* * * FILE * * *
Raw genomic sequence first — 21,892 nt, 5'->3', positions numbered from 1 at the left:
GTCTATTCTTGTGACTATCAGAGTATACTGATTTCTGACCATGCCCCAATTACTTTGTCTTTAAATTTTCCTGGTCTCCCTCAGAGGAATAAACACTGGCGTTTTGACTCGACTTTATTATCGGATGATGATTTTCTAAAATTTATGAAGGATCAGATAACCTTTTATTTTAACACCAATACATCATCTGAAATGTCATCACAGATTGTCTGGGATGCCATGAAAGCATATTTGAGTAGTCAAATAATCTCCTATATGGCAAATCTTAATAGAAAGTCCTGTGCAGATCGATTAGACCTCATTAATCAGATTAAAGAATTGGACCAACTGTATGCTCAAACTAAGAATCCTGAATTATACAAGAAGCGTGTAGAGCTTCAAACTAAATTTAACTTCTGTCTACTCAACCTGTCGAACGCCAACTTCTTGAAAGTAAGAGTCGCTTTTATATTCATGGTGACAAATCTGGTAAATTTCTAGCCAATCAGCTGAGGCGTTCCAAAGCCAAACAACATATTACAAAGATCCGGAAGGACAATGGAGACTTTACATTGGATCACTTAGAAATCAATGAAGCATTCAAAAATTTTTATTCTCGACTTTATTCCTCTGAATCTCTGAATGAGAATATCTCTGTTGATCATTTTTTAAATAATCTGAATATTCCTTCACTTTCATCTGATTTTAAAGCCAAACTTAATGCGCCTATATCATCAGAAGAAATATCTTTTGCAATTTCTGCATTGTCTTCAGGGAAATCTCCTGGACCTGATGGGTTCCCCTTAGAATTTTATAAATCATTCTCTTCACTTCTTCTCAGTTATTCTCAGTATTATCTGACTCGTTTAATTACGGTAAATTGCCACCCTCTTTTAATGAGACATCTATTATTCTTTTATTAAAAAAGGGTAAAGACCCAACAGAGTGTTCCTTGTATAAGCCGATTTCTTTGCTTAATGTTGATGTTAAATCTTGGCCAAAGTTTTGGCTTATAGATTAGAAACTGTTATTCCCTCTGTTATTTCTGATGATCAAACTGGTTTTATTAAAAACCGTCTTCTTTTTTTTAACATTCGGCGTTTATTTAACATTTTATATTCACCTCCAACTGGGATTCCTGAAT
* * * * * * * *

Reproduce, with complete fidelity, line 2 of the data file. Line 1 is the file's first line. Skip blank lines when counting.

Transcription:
GTCTATTCTTGTGACTATCAGAGTATACTGATTTCTGACCATGCCCCAATTACTTTGTCTTTAAATTTTCCTGGTCTCCCTCAGAGGAATAAACACTGGCGTTTTGACTCGACTTTATTATCGGATGATGATTTTCTAAAATTTATGAAGGATCAGATAACCTTTTATTTTAACACCAATACATCATCTGAAATGTCATCACAGATTGTCTGGGATGCCATGAAAGCATATTTGAGTAGTCAAATAATCTCCTATATGGCAAATCTTAATAGAAAGTCCTGTGCAGATCGATTAGACCTCATTAATCAGATTAAAGAATTGGACCAACTGTATGCTCAAACTAAGAATCCTGAATTATACAAGAAGCGTGTAGAGCTTCAAACTAAATTTAACTTCTGTCTACTCAACCTGTCGAACGCCAACTTCTTGAAAGTAAGAGTCGCTTTTATATTCATGGTGACAAATCTGGTAAATTTCTAGCCAATCAGCTGAGGCGTTCCAAAGCCAAACAACATATTACAAAGATCCGGAAGGACAATGGAGACTTTACATTGGATCACTTAGAAATCAATGAAGCATTCAAAAATTTTTATTCTCGACTTTATTCCTCTGAATCTCTGAATGAGAATATCTCTGTTGATCATTTTTTAAATAATCTGAATATTCCTTCACTTTCATCTGATTTTAAAGCCAAACTTAATGCGCCTATATCATCAGAAGAAATATCTTTTGCAATTTCTGCATTGTCTTCAGGGAAATCTCCTGGACCTGATGGGTTCCCCTTAGAATTTTATAAATCATTCTCTTCACTTCTTCTCAGTTATTCTCAGTATTATCTGACTCGTTTAATTACGGTAAATTGCCACCCTCTTTTAATGAGACATCTATTATTCTTTTATTAAAAAAGGGTAAAGACCCAACAGAGTGTTCCTTGTATAAGCCGATTTCTTTGCTTAATGTTGATGTTAAATCTTGGCCAAAGTTTTGGCTTATAGATTAGAAACTGTTATTCCCTCTGTTATTTCTGATGATCAAACTGGTTTTATTAAAAACCGTCTTCTTTTTTTTAACATTCGGCGTTTATTTAACATTTTATATTCACCTCCAACTGGGATTCCTGAAT